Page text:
Over the past few decades, our society has made progress in understanding alcoholism and addiction. Most now admit they exist, and many recognize at least some of the warning signs. The disease is common on TV: from the 1980s series "Hill Street Blues" to today's "The West Wing" and "Six Feet Under," we've watched people deal with addiction.
Still, the persistence of one misunderstanding surprises me. I talk about addiction with thousands of people around the state each year. I've noticed that they often think that addiction and recovery happen much more quickly than they really do.
Some people seem to believe in "instant addiction" - the idea that chemical dependency can happen from using just one or two times. Even more want "instant recovery" in the family member or employee affected by the disease.
This reflects the suffering of those impacted. Of course they want it to be over yesterday. Also, we live in an "addictive society" where we want everything to happen quickly. And the desire for instant recovery is directly related to an even deeper, persistent misconception: chemical dependency is a question of weak will. They should just stop.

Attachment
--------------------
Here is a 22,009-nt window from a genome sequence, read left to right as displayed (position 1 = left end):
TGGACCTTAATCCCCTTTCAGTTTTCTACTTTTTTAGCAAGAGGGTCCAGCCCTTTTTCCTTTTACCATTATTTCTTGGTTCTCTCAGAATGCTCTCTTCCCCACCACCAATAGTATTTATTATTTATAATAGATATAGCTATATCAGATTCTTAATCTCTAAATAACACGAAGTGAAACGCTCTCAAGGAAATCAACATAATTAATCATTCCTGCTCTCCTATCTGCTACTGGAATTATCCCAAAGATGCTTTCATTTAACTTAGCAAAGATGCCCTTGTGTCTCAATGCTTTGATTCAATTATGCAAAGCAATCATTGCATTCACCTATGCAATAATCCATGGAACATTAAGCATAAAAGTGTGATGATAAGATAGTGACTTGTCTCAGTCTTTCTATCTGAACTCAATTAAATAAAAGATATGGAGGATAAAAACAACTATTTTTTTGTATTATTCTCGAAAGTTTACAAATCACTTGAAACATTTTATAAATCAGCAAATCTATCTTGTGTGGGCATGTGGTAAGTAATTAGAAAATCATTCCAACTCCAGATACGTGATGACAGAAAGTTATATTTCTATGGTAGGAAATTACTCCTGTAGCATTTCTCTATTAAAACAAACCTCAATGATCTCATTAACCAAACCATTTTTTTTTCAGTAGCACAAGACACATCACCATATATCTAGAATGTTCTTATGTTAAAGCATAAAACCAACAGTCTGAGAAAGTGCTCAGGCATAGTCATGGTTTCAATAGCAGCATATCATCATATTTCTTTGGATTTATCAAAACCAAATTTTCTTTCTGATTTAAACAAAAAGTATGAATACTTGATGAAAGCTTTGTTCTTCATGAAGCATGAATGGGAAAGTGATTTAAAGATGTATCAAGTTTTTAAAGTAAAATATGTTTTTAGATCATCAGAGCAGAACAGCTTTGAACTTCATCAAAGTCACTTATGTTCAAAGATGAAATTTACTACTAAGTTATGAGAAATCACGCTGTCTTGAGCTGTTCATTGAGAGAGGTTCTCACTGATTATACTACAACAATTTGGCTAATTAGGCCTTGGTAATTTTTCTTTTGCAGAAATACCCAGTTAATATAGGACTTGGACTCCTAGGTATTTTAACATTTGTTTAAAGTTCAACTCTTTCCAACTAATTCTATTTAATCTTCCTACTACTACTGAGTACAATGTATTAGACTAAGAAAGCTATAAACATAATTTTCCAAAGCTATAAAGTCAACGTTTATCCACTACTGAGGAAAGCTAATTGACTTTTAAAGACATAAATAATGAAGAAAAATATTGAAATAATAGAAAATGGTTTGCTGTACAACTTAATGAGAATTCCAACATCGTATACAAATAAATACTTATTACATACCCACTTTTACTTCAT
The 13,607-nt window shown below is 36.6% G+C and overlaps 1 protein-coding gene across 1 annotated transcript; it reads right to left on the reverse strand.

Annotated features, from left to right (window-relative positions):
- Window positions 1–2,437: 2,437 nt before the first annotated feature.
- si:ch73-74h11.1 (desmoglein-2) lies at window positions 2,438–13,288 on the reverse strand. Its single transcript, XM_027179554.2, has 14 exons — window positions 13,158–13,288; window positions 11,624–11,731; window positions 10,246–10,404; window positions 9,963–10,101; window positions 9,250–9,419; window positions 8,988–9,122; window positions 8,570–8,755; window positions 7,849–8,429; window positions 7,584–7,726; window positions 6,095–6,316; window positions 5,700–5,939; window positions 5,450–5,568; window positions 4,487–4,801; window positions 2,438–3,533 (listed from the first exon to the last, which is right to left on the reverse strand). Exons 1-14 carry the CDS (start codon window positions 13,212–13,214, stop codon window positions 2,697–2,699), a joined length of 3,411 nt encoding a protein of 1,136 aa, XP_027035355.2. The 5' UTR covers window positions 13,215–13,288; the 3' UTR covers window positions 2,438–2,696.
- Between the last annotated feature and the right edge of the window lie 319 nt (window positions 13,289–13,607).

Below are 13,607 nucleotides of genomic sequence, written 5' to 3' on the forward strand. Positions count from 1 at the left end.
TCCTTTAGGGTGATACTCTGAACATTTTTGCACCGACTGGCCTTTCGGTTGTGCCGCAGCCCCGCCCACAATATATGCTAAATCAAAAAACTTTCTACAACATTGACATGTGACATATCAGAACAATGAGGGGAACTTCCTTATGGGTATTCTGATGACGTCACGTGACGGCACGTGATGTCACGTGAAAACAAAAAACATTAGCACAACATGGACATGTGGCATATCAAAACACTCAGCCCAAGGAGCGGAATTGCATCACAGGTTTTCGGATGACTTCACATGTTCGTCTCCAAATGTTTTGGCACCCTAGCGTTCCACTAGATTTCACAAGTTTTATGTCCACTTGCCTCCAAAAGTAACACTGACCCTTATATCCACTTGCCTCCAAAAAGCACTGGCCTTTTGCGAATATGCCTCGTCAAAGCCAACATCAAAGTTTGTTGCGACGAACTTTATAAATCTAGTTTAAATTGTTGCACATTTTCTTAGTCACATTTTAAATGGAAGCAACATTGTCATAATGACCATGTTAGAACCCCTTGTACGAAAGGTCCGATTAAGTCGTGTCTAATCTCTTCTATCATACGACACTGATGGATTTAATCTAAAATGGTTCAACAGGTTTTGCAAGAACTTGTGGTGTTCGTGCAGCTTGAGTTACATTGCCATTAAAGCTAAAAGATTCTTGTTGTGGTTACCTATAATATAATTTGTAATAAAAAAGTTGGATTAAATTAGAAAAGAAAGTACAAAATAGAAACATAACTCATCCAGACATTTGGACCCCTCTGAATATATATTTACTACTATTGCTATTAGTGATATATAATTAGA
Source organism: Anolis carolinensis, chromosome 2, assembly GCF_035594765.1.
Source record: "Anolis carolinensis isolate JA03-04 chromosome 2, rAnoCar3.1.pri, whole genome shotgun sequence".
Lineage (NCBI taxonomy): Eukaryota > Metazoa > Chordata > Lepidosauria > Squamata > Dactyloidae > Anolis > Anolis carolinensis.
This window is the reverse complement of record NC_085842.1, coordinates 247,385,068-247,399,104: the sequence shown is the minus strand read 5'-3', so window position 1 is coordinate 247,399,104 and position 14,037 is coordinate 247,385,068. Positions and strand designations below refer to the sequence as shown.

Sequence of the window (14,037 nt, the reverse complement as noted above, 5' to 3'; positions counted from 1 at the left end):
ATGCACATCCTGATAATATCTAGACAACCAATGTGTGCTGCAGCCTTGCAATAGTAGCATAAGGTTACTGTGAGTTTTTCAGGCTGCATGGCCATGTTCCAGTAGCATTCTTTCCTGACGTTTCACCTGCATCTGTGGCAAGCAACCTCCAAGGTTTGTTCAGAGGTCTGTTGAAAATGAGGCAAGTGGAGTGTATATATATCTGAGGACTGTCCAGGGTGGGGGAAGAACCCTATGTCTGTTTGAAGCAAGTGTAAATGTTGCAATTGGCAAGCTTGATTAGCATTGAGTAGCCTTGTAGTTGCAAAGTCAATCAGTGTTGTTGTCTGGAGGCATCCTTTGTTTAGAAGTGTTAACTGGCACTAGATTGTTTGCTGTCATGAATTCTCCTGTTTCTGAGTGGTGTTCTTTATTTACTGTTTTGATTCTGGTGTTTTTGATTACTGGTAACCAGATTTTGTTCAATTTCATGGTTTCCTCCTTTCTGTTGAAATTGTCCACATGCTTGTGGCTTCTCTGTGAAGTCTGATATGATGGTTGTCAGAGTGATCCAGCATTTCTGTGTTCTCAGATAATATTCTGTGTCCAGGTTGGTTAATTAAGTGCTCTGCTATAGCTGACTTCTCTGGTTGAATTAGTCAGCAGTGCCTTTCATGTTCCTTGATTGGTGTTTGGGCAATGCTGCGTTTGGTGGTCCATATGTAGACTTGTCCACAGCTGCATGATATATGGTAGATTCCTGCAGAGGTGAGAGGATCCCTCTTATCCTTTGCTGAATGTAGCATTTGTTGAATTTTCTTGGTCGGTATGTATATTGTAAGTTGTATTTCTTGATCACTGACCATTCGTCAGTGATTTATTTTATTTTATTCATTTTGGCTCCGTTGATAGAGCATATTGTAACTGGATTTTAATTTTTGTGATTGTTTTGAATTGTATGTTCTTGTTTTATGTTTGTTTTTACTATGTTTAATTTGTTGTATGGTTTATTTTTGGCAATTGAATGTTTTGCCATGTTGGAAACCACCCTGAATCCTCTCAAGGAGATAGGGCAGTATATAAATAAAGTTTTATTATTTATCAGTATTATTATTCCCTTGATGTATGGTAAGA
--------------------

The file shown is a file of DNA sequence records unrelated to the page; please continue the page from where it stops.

It's important to have more information. If we perpetuate the myth of instant addiction, we will, among other mistakes, give young people wrong information. Since statistics show that many of them will experiment, their experience of not becoming instantly addicted will tell them that we either lied or didn't know what we were talking about.
On the other hand, if we insist on instant recovery for those who are addicted, we will expect too much, too soon of people genuinely trying to get better. We won't see their progress. Few people actually get sober for good on the first try. Almost all slip once, or even a few times, along the way. While we can (and by all means should) enforce clear, escalating consequences, a lack of understanding can actually get in the way.
At Serenity Lane, we understand four steps to both addiction and recovery. The road to dependency starts with experimentation, progresses through regular use, moves into misuse or abuse, and ends up at addiction. Up to the last step, people can generally choose to change direction. However, once the last stage is reached, serious steps, up to and including treatment, are usually required.
Recovery also has its own process. At the beginning, addicted people face denial. Once the situation becomes obvious, they begin to comply (though often feeling coerced). Eventually, they accept the seriousness of the situation, then, hopefully, surrender to the new life of sobriety. None do this perfectly. Still, any treatment professional can point to many people who seemed hopeless but eventually found their way to long-term recovery.
All this means we'll do well to remember that addiction and recovery are processes, not single events. What seems like a problem that "came out of the blue" has usually taken years to develop. And regardless of our impatience for recovery, we can't force it to happen quickly. The more we understand about the process, the more we can contribute to the long-term recovery we all want to see.
The opinions expressed in this column are those of the writer